What’s the Difference? Is It Fake News or Misinformation?

By Linda Fisher Thornton

Most people are concerned about how much information that is “out there” isn’t true. And UPenn found that “misinformation works much more easily than the efforts to undo it. Their data revealed that misinformation is almost always accepted as fact — a staggering 99.6% of the time — whereas attempts to correct it succeed only in only 83% of cases.” (UPenn, Misinformation, Misconceptions, and Conspiracy Theories in Communication)

The negative impacts of misinformation are spreading as time goes on. The United Nations Development Programme describes the problem as “information pollution” which seems to capture its insidious nature and lasting effects.

Information pollution is affecting the citizens’ capacity to make informed decisions. Disinformation, misinformation, and mal-information together with the growth of hate speech and propaganda, especially online, are inciting social divisions and creating mistrust in public institutions.

UNDP, RISE ABOVE: Countering misinformation and disinformation in the crisis setting

While there may not be complete agreement on terminology, UNDP has a collection of helpful definitions that describe the differences:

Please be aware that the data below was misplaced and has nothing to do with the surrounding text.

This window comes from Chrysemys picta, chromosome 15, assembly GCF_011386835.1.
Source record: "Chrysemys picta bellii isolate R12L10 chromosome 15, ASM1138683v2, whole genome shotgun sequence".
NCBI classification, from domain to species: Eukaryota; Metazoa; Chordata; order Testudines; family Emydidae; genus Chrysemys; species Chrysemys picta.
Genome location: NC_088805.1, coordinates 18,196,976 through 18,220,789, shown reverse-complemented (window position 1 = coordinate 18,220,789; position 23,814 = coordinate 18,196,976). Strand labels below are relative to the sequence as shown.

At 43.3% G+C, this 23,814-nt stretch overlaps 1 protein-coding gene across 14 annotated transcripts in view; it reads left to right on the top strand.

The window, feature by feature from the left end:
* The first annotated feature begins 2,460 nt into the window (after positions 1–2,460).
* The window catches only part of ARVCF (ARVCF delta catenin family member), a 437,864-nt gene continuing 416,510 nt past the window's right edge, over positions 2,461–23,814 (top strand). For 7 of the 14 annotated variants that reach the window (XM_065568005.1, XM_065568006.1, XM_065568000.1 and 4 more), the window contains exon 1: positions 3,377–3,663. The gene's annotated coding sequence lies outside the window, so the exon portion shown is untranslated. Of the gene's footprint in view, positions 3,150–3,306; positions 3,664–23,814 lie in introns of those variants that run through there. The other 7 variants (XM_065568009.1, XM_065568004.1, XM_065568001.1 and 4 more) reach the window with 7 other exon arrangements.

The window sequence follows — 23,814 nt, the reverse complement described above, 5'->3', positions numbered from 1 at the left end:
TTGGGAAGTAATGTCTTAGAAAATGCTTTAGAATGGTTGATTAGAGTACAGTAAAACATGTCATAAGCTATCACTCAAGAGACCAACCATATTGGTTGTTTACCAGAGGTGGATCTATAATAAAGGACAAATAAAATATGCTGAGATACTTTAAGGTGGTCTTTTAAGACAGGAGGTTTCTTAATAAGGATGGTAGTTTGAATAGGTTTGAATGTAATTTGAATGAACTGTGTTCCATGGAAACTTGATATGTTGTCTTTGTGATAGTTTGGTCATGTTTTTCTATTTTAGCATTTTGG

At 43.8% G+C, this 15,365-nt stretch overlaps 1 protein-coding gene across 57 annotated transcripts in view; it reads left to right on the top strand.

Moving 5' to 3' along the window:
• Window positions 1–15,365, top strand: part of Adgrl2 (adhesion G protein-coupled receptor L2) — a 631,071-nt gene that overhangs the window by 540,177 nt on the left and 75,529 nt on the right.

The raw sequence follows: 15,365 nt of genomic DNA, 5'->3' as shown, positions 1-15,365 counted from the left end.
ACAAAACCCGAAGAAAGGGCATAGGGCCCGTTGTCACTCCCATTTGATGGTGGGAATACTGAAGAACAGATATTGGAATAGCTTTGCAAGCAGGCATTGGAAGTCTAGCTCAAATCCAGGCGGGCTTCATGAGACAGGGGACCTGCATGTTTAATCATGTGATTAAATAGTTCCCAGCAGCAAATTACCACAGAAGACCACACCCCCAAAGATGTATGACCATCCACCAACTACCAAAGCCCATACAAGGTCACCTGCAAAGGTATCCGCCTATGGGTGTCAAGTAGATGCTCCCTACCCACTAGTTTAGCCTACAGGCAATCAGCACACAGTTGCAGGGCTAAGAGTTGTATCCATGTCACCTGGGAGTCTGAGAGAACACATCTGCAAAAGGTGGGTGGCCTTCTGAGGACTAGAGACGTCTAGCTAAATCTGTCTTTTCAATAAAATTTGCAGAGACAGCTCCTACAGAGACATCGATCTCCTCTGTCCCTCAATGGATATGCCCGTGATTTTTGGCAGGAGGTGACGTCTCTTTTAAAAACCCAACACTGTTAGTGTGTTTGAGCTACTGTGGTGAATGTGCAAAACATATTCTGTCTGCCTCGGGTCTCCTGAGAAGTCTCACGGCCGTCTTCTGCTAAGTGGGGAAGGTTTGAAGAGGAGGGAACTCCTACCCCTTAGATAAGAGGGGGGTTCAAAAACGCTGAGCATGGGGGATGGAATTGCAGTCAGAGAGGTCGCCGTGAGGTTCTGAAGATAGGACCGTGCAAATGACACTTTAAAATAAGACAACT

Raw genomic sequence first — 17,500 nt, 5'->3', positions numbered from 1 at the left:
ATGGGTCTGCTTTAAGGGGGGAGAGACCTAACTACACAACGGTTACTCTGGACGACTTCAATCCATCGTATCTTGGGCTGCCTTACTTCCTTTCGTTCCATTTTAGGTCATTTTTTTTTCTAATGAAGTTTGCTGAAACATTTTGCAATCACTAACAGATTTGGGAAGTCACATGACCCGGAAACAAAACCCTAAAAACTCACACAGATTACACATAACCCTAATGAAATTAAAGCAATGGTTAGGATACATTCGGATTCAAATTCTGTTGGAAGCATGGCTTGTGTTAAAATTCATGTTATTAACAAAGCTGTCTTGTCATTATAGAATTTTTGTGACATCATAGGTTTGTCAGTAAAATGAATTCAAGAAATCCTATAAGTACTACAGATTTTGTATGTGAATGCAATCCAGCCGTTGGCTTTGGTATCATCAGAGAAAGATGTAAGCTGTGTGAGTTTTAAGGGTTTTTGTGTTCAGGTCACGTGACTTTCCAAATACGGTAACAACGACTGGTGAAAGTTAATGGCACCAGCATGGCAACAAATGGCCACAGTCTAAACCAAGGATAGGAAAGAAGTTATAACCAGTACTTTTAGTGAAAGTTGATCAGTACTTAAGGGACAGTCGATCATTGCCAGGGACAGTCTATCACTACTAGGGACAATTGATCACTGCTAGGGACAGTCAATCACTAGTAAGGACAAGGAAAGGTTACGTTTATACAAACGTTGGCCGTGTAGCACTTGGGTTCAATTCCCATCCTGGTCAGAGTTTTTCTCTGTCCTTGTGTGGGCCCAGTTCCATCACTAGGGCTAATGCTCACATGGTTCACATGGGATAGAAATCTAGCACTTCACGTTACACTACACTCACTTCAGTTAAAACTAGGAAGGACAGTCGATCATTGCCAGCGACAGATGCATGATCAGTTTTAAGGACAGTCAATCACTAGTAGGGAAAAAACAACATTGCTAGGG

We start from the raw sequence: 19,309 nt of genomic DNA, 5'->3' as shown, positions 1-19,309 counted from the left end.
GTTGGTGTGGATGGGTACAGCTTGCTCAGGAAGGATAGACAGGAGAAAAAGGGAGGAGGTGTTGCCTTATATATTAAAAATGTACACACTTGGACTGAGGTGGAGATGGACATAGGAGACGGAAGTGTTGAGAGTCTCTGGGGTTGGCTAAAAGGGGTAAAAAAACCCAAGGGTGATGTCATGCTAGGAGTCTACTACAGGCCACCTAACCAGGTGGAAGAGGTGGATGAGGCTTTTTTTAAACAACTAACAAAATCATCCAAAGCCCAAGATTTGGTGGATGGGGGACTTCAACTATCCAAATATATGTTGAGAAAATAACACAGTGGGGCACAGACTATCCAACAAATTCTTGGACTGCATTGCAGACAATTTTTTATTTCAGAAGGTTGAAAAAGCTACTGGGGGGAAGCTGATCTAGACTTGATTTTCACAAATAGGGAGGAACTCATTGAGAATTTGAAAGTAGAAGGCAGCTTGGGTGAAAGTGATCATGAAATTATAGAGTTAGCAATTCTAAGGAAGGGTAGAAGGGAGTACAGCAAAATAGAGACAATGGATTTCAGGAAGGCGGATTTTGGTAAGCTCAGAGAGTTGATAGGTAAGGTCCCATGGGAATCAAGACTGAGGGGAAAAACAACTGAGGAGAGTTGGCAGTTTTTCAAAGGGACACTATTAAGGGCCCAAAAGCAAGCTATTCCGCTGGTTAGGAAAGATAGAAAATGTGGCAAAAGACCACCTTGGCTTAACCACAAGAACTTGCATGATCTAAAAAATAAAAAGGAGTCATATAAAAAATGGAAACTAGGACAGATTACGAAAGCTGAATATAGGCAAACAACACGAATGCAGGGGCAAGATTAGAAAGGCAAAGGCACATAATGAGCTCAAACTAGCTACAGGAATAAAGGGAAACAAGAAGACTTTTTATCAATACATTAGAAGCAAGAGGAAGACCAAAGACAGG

DISINFORMATION – Information that is false and deliberately created to harm a person, social group, organization or country.
MISINFORMATION – Information that is false, but not created with the intention of causing harm.
MALINFORMATION – Information that is based on real facts, but manipulated to inflict harm on a person, organization or country.

UNDP, RISE ABOVE: Countering misinformation and disinformation in the crisis setting

UPenn describes “fake news” as a type of misinformation, and extrapolating from the UNDP definitions above, it seems to me that “fake news” could also be used as disinformation or malinformation (depending on the motive).

While it may come in different forms, be called by different names, or be shared in different ways, the negative impact of false information is deep and lasting. In an age when anything can go viral in minutes, sharing false information can have great unintended consequences even if the motive is only to share it “as a joke.” For that reason, it is unethical to share false information with others, regardless of the motive. Learn how to spot what UNDP calls “information pollution” before you share.

Unleash the Positive Power of Ethical Leadership


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